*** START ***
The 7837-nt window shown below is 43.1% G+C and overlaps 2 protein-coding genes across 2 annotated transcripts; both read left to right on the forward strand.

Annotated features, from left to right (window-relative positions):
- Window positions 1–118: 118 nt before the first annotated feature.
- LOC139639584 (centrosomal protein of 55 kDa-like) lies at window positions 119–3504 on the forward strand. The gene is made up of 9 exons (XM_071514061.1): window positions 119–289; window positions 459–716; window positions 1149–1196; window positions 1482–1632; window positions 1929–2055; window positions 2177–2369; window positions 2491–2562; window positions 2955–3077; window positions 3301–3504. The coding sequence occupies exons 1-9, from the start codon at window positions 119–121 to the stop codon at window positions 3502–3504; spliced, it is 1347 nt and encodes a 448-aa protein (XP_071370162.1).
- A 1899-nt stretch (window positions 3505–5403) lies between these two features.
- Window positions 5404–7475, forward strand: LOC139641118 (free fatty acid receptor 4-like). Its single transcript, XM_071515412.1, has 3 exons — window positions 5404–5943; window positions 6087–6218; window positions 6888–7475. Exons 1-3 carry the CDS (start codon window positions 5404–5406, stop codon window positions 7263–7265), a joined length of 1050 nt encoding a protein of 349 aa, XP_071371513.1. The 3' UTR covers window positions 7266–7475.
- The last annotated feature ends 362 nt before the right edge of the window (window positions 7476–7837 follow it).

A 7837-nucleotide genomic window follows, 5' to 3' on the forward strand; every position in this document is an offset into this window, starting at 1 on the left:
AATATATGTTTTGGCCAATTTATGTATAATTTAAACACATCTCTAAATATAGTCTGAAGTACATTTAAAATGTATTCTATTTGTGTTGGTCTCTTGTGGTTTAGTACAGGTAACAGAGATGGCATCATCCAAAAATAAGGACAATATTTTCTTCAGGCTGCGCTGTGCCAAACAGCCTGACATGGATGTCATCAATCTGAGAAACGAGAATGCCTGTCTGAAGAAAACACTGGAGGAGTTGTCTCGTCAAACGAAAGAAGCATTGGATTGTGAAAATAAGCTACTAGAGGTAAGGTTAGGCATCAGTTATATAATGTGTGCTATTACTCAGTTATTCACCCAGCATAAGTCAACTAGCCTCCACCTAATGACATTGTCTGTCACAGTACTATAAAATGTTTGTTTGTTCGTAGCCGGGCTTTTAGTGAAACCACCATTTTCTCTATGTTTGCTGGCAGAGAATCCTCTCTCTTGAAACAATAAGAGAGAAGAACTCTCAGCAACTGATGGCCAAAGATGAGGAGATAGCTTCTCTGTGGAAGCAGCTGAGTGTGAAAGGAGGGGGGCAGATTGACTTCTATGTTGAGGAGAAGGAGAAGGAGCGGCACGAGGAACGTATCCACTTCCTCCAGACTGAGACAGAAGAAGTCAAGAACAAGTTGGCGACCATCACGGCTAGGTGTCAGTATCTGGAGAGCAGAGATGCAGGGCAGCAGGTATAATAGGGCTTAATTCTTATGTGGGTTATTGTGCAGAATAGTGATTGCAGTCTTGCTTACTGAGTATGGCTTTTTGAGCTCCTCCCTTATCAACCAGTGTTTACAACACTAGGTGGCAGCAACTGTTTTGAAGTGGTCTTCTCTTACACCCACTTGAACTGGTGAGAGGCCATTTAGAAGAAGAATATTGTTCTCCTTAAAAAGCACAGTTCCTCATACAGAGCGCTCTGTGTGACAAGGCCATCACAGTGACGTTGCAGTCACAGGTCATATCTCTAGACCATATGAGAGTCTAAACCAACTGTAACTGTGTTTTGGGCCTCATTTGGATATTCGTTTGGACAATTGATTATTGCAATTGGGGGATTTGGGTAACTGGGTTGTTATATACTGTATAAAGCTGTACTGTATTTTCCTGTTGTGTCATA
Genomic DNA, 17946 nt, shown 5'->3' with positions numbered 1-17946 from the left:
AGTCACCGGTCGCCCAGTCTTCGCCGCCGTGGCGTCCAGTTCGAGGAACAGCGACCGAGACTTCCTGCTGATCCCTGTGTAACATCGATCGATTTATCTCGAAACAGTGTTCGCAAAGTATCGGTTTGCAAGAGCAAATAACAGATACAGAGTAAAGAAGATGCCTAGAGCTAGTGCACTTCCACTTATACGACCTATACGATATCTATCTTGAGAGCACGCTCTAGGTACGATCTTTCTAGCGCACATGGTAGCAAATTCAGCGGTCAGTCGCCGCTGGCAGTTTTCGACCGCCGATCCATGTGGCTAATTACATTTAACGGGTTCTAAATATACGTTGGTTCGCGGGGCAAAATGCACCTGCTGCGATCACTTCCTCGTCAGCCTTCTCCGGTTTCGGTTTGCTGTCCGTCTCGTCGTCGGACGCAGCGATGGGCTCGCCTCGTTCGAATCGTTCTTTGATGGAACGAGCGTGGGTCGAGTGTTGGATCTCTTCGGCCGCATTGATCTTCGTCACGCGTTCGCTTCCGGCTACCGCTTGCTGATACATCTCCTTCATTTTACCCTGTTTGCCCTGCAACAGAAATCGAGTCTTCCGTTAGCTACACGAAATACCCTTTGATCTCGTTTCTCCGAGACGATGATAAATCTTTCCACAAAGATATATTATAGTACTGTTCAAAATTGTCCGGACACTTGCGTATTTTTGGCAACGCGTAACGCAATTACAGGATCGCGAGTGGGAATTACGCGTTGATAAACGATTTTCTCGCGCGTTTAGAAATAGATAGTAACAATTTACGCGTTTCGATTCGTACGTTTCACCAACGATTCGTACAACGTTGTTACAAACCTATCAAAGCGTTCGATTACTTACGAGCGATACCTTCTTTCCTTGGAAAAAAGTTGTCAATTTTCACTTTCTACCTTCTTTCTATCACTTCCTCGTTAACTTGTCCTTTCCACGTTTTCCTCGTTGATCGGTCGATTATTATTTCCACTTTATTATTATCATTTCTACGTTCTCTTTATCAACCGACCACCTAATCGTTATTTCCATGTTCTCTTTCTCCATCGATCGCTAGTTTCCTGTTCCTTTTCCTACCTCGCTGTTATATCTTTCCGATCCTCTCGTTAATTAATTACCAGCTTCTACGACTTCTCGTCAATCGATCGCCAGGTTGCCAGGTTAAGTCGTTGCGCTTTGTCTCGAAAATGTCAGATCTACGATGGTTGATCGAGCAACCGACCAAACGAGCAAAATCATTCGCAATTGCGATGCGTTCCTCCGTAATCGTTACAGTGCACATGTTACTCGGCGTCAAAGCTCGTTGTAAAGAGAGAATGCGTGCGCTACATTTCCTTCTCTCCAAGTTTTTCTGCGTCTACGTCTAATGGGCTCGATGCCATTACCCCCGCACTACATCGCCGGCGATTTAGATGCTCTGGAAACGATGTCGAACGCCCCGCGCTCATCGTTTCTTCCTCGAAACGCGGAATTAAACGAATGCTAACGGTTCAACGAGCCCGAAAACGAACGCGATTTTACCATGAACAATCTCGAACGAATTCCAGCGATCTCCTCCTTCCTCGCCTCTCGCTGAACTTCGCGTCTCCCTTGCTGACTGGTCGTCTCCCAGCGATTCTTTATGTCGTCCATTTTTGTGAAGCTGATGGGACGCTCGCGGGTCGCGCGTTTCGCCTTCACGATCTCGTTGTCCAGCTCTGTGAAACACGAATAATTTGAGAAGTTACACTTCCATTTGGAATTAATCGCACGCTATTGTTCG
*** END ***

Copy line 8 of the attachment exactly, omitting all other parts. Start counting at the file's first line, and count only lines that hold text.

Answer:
A 7837-nucleotide genomic window follows, 5' to 3' on the forward strand; every position in this document is an offset into this window, starting at 1 on the left: